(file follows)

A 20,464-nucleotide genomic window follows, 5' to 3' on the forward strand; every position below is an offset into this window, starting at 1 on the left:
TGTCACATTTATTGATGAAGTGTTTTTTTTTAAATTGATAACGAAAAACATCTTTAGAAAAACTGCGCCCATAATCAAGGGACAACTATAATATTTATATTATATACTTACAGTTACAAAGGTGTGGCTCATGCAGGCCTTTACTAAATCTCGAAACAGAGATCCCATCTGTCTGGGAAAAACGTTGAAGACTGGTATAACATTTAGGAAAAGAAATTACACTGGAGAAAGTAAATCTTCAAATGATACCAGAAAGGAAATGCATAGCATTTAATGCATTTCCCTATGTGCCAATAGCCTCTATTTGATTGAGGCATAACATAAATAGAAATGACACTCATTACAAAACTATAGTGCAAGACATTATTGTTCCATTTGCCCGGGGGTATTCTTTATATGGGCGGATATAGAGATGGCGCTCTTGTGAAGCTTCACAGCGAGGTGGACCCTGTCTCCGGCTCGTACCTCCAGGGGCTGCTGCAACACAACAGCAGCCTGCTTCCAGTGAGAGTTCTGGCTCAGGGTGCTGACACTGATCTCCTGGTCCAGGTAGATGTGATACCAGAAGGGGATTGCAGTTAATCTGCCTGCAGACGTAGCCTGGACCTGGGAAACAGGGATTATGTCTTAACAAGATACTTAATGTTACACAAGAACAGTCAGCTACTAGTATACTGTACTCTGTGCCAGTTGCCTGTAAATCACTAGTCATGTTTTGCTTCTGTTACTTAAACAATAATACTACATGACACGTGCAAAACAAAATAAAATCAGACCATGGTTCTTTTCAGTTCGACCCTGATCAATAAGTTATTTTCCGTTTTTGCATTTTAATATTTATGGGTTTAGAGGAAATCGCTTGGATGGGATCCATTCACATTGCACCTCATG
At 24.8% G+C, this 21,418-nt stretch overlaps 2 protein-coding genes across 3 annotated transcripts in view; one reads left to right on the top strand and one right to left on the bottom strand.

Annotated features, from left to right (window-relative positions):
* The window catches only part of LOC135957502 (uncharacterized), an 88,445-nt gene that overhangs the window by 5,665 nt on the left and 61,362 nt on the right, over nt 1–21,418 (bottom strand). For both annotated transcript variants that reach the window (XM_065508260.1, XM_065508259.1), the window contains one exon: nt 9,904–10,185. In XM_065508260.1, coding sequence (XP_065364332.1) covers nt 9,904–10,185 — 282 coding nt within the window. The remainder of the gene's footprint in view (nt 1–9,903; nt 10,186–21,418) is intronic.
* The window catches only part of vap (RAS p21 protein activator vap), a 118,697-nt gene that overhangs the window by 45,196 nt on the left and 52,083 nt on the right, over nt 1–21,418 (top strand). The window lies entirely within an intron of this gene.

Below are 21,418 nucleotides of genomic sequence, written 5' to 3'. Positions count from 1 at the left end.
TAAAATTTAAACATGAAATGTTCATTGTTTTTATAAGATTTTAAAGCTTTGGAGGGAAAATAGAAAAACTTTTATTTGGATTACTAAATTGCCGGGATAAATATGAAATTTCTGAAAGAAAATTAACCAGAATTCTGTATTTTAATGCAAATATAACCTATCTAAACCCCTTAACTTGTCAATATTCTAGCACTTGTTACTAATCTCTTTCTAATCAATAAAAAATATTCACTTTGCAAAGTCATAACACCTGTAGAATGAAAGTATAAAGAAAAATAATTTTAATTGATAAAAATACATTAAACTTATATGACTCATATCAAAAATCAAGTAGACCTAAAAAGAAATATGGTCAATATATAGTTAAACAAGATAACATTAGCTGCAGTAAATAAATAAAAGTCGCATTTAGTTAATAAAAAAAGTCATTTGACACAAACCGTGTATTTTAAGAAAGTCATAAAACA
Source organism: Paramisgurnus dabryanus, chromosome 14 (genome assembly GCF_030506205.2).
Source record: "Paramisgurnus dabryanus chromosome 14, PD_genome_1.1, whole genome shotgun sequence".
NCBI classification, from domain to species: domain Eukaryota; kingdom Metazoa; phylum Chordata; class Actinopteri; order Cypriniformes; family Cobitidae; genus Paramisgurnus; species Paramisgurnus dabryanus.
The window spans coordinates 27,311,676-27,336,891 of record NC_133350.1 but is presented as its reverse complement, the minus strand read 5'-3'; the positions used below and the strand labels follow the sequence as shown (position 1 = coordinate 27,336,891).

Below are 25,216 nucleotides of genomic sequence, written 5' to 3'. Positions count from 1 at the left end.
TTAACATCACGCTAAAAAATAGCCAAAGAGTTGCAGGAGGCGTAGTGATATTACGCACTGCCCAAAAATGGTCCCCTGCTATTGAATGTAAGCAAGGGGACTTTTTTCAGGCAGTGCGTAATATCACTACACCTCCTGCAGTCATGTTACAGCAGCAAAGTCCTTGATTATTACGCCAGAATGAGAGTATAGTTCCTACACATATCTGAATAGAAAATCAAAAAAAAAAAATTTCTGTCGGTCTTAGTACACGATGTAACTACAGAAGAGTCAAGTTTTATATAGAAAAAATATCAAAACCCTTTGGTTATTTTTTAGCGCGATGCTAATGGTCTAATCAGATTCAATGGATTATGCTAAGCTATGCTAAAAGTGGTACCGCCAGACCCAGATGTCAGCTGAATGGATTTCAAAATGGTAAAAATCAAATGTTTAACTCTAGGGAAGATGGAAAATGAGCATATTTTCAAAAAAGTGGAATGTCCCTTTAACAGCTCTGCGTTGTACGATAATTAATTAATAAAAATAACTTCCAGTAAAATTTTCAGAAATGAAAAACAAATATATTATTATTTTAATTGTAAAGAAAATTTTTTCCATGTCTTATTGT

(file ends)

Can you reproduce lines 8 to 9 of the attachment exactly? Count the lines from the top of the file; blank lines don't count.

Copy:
TAAAATTTAAACATGAAATGTTCATTGTTTTTATAAGATTTTAAAGCTTTGGAGGGAAAATAGAAAAACTTTTATTTGGATTACTAAATTGCCGGGATAAATATGAAATTTCTGAAAGAAAATTAACCAGAATTCTGTATTTTAATGCAAATATAACCTATCTAAACCCCTTAACTTGTCAATATTCTAGCACTTGTTACTAATCTCTTTCTAATCAATAAAAAATATTCACTTTGCAAAGTCATAACACCTGTAGAATGAAAGTATAAAGAAAAATAATTTTAATTGATAAAAATACATTAAACTTATATGACTCATATCAAAAATCAAGTAGACCTAAAAAGAAATATGGTCAATATATAGTTAAACAAGATAACATTAGCTGCAGTAAATAAATAAAAGTCGCATTTAGTTAATAAAAAAAGTCATTTGACACAAACCGTGTATTTTAAGAAAGTCATAAAACA
Source organism: Paramisgurnus dabryanus, chromosome 14 (genome assembly GCF_030506205.2).